Weekend Reading – Shorting primer, Robinhood, pretending to FIRE, “I’m out”, dividend all-stars to own!
Wow. What. A. Week.
Welcome to my latest Weekend Reading edition, highlighting some of my favourite (and entertaining) articles from the week that was across the personal finance and investing blogosphere.
Just in case you missed last week’s edition about some funny Bernie memes, why we should practice failure, the benefits of a cash reserve, top REITs to own for 2021, and why cash flow is KING, you can check that out here.
First up, a primer on shorting that I found interesting that’s actually a decent explanation overall, should folks want to know what this shorting buzz (when it comes to Gamestop and other stocks) is all about.
What does this have to do with Robinhood?
Robinhood, TD Ameritrade, and Charles Schwab, which purchased Ameritrade in 2020, all placed restrictions on certain trades regarding GameStop (and other stocks this week). In fact, retail investors on Robinhood were temporarily barred from completing certain transactions involving GameStop.
So, what side are you on?
Do you support the wealthy hedge fund managers and the wealthy folks that invest with them – who have been “allowed” to short and hedge stocks for years, with full-on Wall Street permission?
At the time of this post, there is a significant class action lawsuit pending against Robinhood, citing negligence and a “breach of the implied covenant of good faith and fair dealing.” No doubt. I hope they have great lawyers otherwise that company is done in my book. Too bad Robinhood, you reap what you sow people.
I got around to posting some new original content this week – I guess my article was rather timely!
Enjoy this lengthy list of Weekend Reading material and see you here next week!
Freedom 35 Blog, who has a YouTube channel now, told us about the dozens of ways to FIRE (Financial Independence, Retire Early). Whatever he wants to call it, I would agree with him there is certainly a ton of “Celebrity FIRE” these days – whereby some content creators pretend they are retired, they tell you they’re retired, but they still work and they need to work to pay their bills. Sigh.
Done by Forty said “I’m out” when it comes to his job – to save his mental health and well-being. I found this post rather raw but equally honest. Good on him to I don’t think we can overstate how important mental and physical wellness is.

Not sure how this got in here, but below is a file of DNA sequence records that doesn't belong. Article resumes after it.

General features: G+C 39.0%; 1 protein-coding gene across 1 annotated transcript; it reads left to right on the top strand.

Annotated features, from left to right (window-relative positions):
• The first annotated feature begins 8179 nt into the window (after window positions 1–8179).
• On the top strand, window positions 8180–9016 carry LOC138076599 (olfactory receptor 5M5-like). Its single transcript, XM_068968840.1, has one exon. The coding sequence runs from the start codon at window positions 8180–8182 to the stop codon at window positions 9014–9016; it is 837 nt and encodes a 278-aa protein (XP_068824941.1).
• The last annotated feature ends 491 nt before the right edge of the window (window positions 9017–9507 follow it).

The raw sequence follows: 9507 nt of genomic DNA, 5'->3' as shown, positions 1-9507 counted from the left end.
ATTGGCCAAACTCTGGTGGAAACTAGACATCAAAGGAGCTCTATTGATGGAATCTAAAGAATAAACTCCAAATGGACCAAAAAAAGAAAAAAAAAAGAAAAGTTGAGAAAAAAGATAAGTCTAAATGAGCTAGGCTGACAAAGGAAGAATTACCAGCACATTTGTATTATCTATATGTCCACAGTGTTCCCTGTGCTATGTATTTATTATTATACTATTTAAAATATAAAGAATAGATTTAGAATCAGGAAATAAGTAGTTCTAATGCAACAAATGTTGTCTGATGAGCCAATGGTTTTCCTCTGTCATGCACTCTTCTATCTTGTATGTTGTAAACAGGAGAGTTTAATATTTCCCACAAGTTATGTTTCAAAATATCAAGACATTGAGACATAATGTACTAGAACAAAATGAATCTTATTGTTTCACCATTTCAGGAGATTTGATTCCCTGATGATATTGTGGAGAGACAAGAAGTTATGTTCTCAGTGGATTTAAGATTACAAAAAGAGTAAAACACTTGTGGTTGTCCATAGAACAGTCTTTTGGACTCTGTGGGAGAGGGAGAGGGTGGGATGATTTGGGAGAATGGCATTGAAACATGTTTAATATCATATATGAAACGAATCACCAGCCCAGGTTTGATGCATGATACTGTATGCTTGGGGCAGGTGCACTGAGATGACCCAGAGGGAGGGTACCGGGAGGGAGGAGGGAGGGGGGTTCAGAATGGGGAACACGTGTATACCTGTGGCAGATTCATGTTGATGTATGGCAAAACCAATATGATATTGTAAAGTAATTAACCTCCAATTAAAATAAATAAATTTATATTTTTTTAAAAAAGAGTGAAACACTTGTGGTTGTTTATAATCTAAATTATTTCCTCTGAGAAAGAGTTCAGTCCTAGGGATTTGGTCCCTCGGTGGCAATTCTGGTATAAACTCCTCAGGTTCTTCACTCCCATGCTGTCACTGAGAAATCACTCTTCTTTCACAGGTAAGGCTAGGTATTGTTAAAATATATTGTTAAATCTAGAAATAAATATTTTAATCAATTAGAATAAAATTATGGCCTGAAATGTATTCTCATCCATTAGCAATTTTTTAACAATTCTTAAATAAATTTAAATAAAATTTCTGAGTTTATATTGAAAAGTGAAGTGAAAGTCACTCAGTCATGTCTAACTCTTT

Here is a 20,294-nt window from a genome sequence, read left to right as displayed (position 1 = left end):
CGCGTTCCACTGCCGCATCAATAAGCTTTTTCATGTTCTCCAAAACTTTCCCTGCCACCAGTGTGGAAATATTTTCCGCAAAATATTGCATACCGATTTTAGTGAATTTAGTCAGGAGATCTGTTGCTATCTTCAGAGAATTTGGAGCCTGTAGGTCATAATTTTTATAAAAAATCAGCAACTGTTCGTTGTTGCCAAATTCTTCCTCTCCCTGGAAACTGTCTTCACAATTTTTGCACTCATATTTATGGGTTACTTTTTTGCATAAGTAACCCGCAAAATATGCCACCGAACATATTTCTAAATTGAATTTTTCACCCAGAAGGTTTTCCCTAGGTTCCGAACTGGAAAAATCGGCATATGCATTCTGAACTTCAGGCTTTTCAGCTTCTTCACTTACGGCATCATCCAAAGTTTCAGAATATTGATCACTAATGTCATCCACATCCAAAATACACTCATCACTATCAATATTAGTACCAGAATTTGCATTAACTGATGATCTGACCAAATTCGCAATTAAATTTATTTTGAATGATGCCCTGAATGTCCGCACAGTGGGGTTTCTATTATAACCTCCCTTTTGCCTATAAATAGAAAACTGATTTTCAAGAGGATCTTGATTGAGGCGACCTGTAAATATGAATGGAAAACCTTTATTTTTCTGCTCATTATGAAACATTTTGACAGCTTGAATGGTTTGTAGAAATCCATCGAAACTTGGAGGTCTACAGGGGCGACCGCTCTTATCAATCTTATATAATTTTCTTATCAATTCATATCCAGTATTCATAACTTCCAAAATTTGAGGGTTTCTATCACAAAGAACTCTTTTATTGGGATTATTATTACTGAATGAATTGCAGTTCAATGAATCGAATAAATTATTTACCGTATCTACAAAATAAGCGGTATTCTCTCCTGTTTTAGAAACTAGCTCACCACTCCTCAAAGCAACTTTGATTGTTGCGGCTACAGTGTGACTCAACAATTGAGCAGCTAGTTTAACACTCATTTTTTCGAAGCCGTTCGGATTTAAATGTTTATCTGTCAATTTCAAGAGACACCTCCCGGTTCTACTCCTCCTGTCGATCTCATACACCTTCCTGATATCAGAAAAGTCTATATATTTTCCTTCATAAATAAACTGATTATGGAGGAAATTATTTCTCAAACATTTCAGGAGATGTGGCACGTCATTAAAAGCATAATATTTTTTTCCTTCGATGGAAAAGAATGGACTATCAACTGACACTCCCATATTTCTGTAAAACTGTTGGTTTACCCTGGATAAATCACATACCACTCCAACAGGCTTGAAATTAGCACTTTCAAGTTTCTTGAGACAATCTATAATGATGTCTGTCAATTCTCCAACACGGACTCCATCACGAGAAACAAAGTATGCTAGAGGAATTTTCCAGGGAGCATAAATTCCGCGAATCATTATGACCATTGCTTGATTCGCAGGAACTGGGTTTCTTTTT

LowestRates.ca interviewed some of my fellow PF friends and highlighted what they believe are some great mortgage and insurance tips for 2021. Check it out!
Mindful blogger, photographer and explorer Chris Istace shared his thoughts and those of other bloggers who incorporate personal elements of mindfulness into their financial journey.
Chris shared his desire to reduce his personal footprint, less possessions, and increase walkability in his life some time ago. Great stuff.
In fact, my wife and I have the same motivations and we’ve acted on them. We downsized our home into a condo almost 2 years go. We simply don’t have room or space for “crap”, just our essentials. We walk to get our groceries, for restaurants (when they are open!), I bike three seasons for exercise (I live in Ottawa remember…), and I avoid spending money on things I simply don’t need or use.
I’m also on a path for semi-retirement, as you know, so that’s very liberating and has mindfulness embedded!!
I checked out some “sturdy” Canadian dividend paying stocks. What are your thoughts on this list? (Image courtesy of Morningstar).
MoneySense didn’t want to be outdone, so they recently released their dividend all-star stocks for 2021.
MoneyGal aka Alexandra Macqueen said this 60-something is best to leverage her human capital, and keep working for a bit, to optimize her government benefits such as Canada Pension Plan (CPP).
This reminds me of this case study on my site: Age 60, can this retiree actually retire on a lower income?
Dale Roberts from Cut The Crap Investing reminded us that some dividend ETFs did not perform very well in 2020.
Family Money Saver shared some tips to recognize stock manias.
Reader question of the week (adapted slightly for the site!)
So Mark, thanks for your newsletters and insights.
I think you mentioned you owned a handful of ETFs, such as XAW, QQQ, and VTI.
I looked at those returns, for all those funds, and those long-term returns ALL have better 1/3/5 year returns than any of the funds I’m in.
When I looked at QQQ (in particular), it has 42.4%, 23.7% and 25.8% returns respectively.
That is absurd!
So, the big question I do have for you, Mark – are these funds the ones you’ll stick with long-term? What are some signs or trends you look for that say it’s time to move “funds” around?
Thanks again for your answers!
Well, first of all, thanks for researching my site including what I own!
Kidding aside, those are funds I do own and I will share more in the coming weeks why.
While I cannot predict the future, how my mind might change over time including how I invest, I can offer these comments below to you and all readership.
- I now own a few hundred shares of iShares fund XAW and I have made the decision to own XAW to diversify beyond Canada’s borders in a tax-free way.
- I’ve owned the Invesco fund QQQ for a while now. I decided to own QQQ for a small tech-growth kicker.
- Last but not least, Vanguard’s VTI. What should I say or write? I’ve owned a very small portion of VTI for a decade + since diversification matters with VTI that owns >3,600 U.S. stocks.
In terms of, “are these funds the ones you’ll stick with long-term? What are some signs or trends you look for that say it’s time to move “funds” around?” – stay tuned. I’m going to write a separate blogpost soon on the 3 ETFs I want to buy more of in 2021.
Thanks for your questions and keep them coming!
Save, Invest, Prosper!